The innovative designs of saws by Pacific Trail Manufacturing help its customers to increase productivity with consistent cuts and less downtime.
Pacific Trail Manufacturing Inc. helps its customers to solve problems every day by providing them with innovatively designed saws that offer consistent cutting tolerances with fewer wearable parts.
“We have been told time again that our saws become so important to production that the customers many times call us to say, ‘I wished I had bought the saw from you guys two years ago!’” commented Tom Langton, president of the company.
Pacific Trail’s saws have a big impact in helping its customers to be more competitive and to increase sales by being able to stay on top of customer demand. One company spokesperson said, “Even in a down economy, the Pacific Trail Exacta-Cut has taken our sales to the next level. These were orders we have never been able to handle before.”
Another customer raved that its Pacific Trail saw purchased over a decade ago had “become the heart and soul of production of our company. It is asked to cut softwoods and hardwoods all day long every day. To say we are pleased with the design, production, ease of maintenance and after-the-sale service is an understatement.”
Pacific Trail’s typical customers include lumber remanufacturers, and manufacturers of pallets, trusses, and studs for housing and residential. “Any company using high volumes of cut-to-length wood products can benefit from our specialized saws,” said Langton.
“Our most popular products are the crosscut unit saws we manufacture. There are three main models. Each is suitable for different facets of the wood products industry,” said Langton. “We also build deck saws for the mills to buck tree-length logs, and paper roll saws for the paper mills and paper converters.”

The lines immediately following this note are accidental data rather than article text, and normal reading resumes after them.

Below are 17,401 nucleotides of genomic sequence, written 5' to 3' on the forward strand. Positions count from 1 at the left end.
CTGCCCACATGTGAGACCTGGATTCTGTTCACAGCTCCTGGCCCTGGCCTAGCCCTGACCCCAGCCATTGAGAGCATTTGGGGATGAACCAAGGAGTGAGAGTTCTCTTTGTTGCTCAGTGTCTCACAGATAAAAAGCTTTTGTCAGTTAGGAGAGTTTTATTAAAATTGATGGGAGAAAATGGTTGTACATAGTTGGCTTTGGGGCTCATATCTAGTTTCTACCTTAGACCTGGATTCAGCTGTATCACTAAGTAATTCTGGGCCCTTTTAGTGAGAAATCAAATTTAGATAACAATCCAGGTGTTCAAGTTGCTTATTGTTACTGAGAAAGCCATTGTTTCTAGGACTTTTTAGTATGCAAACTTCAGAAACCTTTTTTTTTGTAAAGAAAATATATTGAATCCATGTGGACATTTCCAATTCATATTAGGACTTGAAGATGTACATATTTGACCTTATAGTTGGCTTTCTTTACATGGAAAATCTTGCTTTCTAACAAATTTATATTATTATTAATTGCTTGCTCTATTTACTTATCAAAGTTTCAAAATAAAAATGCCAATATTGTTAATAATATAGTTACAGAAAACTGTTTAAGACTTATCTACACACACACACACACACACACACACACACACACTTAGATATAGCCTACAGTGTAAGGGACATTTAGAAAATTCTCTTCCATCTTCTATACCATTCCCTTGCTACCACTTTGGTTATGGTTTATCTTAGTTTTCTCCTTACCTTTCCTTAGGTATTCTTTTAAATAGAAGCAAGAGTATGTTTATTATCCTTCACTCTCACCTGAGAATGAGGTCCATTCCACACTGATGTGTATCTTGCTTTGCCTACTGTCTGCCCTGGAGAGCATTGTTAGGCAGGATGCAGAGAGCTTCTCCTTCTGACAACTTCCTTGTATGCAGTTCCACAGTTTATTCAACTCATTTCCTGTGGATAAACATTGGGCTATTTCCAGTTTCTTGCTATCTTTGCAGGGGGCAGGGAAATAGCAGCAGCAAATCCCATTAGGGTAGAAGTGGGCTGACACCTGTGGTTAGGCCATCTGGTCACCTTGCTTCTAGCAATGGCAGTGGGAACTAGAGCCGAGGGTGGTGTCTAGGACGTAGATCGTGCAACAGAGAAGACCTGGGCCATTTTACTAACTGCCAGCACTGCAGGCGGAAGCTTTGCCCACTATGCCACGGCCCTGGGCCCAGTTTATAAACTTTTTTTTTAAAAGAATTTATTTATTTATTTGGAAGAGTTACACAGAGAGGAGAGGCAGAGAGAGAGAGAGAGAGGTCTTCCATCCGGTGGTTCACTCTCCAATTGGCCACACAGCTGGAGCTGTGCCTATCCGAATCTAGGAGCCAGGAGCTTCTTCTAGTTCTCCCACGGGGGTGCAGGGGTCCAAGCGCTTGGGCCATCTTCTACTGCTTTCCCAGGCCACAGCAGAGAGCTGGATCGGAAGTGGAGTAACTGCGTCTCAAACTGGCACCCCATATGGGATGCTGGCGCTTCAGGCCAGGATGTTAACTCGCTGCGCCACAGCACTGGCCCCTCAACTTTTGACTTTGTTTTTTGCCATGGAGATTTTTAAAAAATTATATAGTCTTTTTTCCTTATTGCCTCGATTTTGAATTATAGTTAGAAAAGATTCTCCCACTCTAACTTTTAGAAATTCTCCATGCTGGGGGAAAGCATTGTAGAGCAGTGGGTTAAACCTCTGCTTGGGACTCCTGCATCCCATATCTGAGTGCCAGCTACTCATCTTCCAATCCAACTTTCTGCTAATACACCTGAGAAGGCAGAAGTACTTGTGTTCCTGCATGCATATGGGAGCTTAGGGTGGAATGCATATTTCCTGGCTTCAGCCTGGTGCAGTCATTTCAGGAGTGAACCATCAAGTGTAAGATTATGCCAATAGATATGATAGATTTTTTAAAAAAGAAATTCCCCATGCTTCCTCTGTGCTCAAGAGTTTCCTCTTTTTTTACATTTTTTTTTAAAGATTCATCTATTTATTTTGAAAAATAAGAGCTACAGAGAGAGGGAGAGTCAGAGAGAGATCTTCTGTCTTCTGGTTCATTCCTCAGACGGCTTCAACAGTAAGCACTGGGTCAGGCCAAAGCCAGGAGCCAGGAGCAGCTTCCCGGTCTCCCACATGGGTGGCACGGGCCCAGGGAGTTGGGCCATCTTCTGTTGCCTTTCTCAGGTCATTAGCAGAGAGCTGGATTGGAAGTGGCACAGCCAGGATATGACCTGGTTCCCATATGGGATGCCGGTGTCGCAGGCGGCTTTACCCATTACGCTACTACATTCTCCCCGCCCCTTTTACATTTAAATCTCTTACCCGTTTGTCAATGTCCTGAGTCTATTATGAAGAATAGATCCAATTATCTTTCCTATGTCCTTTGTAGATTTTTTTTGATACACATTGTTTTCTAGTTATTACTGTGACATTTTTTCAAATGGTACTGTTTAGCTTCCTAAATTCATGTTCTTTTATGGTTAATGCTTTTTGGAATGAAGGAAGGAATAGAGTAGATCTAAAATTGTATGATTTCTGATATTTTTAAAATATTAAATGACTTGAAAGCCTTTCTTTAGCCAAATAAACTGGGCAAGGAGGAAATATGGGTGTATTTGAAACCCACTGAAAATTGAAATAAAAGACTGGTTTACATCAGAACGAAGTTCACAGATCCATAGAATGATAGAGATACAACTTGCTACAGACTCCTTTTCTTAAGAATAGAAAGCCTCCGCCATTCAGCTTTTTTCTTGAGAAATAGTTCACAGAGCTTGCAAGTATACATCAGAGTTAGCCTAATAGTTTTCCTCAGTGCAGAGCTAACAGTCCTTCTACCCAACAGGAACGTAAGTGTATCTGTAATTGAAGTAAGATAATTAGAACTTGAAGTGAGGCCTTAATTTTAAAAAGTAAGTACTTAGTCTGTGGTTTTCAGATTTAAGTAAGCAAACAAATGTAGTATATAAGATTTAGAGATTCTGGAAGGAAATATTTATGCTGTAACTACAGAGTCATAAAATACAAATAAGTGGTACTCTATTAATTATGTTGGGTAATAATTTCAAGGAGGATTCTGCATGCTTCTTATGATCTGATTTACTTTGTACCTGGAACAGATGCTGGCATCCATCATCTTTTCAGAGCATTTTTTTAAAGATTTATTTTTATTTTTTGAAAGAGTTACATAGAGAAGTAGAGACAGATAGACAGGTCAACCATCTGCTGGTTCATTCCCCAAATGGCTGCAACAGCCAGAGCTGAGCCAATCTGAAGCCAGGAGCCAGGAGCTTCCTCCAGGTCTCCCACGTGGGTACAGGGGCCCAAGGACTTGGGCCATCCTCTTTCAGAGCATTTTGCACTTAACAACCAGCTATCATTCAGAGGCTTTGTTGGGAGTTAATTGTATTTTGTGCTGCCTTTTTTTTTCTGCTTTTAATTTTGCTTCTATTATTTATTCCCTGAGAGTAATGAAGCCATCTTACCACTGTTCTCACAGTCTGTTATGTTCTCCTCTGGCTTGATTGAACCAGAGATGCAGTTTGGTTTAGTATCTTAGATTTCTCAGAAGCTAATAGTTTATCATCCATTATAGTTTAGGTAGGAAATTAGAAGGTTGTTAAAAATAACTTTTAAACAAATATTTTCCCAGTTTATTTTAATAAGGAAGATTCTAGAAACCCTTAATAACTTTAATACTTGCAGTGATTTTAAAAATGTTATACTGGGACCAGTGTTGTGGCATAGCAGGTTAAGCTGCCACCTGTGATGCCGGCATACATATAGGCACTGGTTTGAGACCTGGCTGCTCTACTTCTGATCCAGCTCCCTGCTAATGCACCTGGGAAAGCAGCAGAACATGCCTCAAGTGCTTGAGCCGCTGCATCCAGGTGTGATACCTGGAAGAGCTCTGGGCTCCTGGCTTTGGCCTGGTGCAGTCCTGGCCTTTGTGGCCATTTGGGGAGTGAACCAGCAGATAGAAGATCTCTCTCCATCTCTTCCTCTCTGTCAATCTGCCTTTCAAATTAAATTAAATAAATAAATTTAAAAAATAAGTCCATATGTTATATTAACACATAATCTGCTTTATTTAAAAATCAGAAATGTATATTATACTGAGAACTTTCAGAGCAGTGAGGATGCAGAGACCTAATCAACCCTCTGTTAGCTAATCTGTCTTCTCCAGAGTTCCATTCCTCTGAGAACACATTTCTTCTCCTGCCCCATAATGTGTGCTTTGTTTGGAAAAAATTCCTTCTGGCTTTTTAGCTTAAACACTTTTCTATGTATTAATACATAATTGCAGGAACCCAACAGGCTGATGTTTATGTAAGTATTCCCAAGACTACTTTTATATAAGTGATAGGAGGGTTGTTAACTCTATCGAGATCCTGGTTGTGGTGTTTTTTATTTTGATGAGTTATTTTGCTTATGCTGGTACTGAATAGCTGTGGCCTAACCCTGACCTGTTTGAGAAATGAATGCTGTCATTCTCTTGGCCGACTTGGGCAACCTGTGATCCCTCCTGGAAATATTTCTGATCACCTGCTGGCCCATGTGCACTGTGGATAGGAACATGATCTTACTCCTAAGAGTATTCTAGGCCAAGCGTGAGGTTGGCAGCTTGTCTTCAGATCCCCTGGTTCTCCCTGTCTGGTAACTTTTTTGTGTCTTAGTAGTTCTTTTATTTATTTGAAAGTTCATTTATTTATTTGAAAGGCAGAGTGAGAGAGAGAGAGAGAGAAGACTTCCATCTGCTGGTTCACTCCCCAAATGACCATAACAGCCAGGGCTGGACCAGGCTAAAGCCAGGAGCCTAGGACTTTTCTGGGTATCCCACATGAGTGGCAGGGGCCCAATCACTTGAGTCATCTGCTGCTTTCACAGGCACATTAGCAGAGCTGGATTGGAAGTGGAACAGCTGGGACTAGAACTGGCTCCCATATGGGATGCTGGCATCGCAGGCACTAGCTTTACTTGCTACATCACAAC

“Consistent finished products come from our saws for less operating costs,” suggested Langton, giving this example of why consistency is so important. “With a unit saw, you can create 200-plus 92-5/8” studs in 1½ minutes. But if the cutting tolerance of the saw isn’t consistent in holding 92-5/8″, you’ve created a finished product very quickly that you can’t use or sell.”
Since its saws have fewer wearable parts, its customers experience little or no downtime due to the saws. “Downtime is not an option once one of ours saws becomes a true production piece of machinery,” commented Langton. “However, if something out of the ordinary was to happen, most everything is on the shelf for immediate shipping.”
“Labor and production go hand in hand in the wood products industry,” said Langton. “For example, as a pallet company grows, the owner has a choice to throw more bodies and pop-up saws at creating deck boards and stringers or buy one of our saws to increase production while decreasing labor at the same time.”
When it comes to operator training on Pacific Trail’s saws, that can vary a great deal depending on the type of saw, but training primarily pertains to taking care of the saw chain and saw bars so they maintain consistent cutting tolerance.
Steve Varnado of Contract Lumber in Statesville, North Carolina, after installation of a second Accu-Cut saw, said, “So far so good. We are in full production mode and have been since early in the week. Of course we are still learning and trying to be more efficient, but we are very happy at this point.”
Varnado added that Bruce Wold, field technician with Pacific Trail, “was a huge help and a wealth of knowledge and left no stone unturned when it came to instructing us on the saw and scenanrios he had encountered over the years. All in all, I would give an ‘A’ grade at this point.”
“The method and frequency of attending to the wear items for a yard saw is different than for one of our Accu-Cut 132-20C’s; saw chains and saw bars are looked after to hold precision end trim tolerances of ±1/32″,” explained Langton. “And certainly, starting the engine on one of our Mobil-Cut 014-GMM yard saws cutting away on engineered-wood products is a little different than learning our fully auto-control panel option on the Accu-Cut. However, every saw we build is supported with information and training for taking care of the saw so it consistently holds the cutting tolerance required by our customers.”
“While first learning to build these incredibly useful machines in 1988, Pacific Trail Manufacturing Inc., as we exist today, was started in 1996,” he said. Located in Portland, Oregon, the company has occupied two separate buildings since then, and has remained small, with between 7 to 10 employees.
For more information on Pacific Trail, call 503-233-8952 or visit www.ptmi.com.